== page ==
Some experts in the edible oils field say about 70 percent of the trans-fats had already left the market before the FDA revealed that it would move for a ban.
John Jansen, senior vice president of regulation, quality and innovation with the oils division of Bunge Foods, St. Louis, says the picture will continue to change.
“Consumer acceptance is reshaping the industry as we move from trans-containing products to zero-trans per-serving and now, reduced saturated fat formulas,” Jansen says. “Consumers are now interested in removing those additional saturates in shortening applications.”
Butter, lard and tallow will likely make a measurable resurgence in the aftermath of PHOs. These ingredients can be more expensive, but they can play a role in natural foods where margins are a bit more forgiving.
Pillsbury Refrigerated Pie Crust from General Mills, Golden Valley, Minn., an unbaked, pre-formed dough for making pie at home, uses hydrogenated lard, and scores a zero trans-fat claim on the label. The company's Artisan Pizza Crust uses a partially hydrogenated cottonseed oil, for now, but also manages a zero trans-fat claim.
Keebler's Simply Made cookies are marketed for their relatively short ingredient deck, and are in fact made with butter, and in some varieties a smaller amount of canola oil. Kellogg Co., Battle Creek, Michigan, owns the Keebler brand.
The front panel graphics on the Simply Made butter cookies illustrate five natural ingredients (eggs, sugar, wheat flour and vanilla make up the other four). The actual ingredient deck also includes salt, baking soda, natural flavor and soy lecithin, for a total of nine. Two cookies provide 140 calories, with 60 of them coming from fat.
For convenience, Loders Croklaan offers a line of colored and flavored shortenings. The FuseRite line was rolled out at the International Baking Industry Exposition in Las Vegas last October.
“FuseRite is creamy, consistent, easy to use and trans fat-free, making it the ideal palm shortening," says Maarten Goos, marketing manager. "Perhaps best of all, the FuseRite line will enhance an application’s color, flavor and texture.”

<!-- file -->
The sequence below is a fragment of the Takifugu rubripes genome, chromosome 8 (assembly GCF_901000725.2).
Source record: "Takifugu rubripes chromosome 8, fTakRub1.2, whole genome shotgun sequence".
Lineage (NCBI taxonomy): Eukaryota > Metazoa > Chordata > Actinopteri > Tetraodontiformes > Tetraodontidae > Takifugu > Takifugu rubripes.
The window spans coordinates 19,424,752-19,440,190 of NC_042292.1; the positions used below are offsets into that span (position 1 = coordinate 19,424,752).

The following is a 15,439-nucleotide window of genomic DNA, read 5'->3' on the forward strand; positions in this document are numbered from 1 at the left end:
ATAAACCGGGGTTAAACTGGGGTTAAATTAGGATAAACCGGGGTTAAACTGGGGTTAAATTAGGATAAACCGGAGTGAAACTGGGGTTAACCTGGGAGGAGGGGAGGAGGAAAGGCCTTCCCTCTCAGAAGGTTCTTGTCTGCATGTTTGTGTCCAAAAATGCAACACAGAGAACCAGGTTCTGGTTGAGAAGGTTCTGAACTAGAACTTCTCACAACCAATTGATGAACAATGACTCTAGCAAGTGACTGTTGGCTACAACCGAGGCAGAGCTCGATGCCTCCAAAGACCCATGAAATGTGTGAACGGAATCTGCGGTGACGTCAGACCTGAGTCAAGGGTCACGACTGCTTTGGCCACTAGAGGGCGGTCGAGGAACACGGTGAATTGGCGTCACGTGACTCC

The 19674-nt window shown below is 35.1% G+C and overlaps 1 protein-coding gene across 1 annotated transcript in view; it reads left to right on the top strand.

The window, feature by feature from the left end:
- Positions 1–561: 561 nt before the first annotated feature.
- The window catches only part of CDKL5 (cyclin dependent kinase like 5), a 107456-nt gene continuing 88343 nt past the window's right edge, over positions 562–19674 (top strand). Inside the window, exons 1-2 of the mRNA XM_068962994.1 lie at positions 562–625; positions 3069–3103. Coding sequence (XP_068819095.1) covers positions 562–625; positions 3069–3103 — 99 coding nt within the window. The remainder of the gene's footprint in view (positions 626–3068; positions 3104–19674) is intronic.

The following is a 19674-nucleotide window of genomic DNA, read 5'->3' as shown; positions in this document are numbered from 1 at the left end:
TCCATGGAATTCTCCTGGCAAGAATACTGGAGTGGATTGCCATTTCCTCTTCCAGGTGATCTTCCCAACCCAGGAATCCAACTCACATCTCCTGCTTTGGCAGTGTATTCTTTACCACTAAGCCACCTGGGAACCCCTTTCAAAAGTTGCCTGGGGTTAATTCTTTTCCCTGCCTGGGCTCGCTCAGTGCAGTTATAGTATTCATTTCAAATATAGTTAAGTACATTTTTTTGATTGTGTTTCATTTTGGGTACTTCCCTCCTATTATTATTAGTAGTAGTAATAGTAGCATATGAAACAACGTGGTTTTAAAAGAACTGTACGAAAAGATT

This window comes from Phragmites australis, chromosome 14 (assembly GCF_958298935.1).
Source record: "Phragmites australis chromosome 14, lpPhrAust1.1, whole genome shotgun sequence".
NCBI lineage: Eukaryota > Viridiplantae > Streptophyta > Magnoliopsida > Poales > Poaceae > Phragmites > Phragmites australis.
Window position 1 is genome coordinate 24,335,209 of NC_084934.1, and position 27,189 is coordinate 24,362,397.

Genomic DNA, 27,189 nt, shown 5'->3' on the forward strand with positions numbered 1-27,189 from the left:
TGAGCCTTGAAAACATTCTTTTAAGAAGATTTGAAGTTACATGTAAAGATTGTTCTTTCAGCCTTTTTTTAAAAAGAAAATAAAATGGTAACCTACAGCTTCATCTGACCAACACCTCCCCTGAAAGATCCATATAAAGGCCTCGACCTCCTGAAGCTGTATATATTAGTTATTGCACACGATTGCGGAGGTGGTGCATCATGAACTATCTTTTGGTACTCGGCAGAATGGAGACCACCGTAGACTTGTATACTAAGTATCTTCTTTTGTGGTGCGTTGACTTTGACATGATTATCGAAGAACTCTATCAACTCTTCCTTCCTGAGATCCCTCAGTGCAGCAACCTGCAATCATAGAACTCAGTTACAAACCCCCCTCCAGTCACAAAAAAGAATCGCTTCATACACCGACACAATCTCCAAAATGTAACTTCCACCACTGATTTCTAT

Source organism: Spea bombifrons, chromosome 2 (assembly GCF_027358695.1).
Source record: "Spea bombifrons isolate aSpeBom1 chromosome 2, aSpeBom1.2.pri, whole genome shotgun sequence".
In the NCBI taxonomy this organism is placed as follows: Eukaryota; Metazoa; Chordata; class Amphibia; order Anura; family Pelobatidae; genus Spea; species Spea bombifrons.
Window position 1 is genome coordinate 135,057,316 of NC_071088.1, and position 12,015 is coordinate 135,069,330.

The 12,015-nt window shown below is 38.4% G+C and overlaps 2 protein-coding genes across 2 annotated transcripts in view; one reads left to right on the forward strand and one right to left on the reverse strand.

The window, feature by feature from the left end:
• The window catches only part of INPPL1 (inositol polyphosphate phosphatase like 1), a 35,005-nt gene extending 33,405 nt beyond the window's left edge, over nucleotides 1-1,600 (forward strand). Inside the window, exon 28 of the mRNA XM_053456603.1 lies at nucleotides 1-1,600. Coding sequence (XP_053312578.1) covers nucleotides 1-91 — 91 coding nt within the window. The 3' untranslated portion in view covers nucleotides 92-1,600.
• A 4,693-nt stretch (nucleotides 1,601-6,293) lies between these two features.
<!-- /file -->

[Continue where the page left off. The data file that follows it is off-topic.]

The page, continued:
On the sweet side
The sweetening of baked goods generally involves sugar. However, for low-calorie products or those intended for diabetics, other sweeteners can be employed. As with other foods and beverages, the choices of sweeteners are much broader than they were just a few years ago.
Acesulfame potassium (ace-K) was commercialized in the mid-1980s and has been approved for use in beverages in the U.S. since 1988, and in other foods since 2003. It is roughly 200 times sweeter than sugar. Nutrinova, Irving, Texas, which markets the Sunett brand of ace-K in the U.S., says the sweetener has a well-balanced taste, high sweetness intensity and no lingering aftertaste.
A product that has been in U.S. since 1993 is aspartame, known to many coffee-drinkers as Nutrasweet (also the company name). While not the inventor of aspartame, Ajinomoto Co. Fort Lee, N.J., has become a leading supplier in the U.S. On its website, the company offers information about the technical benefits of using aspartame in low-calorie products. These include a unique sugar-like taste, no bitter after-taste, and good digestibility.
Stevia extract is a natural, plant-derived sweetener that has been in the U.S. market just since December 2008. While there are many suppliers, Cargill, one of the original petitioners, makes and markets a stevia brand called Truvia, which has applications in various segments including beverage and bakery – as well as being a consumer tabletop product.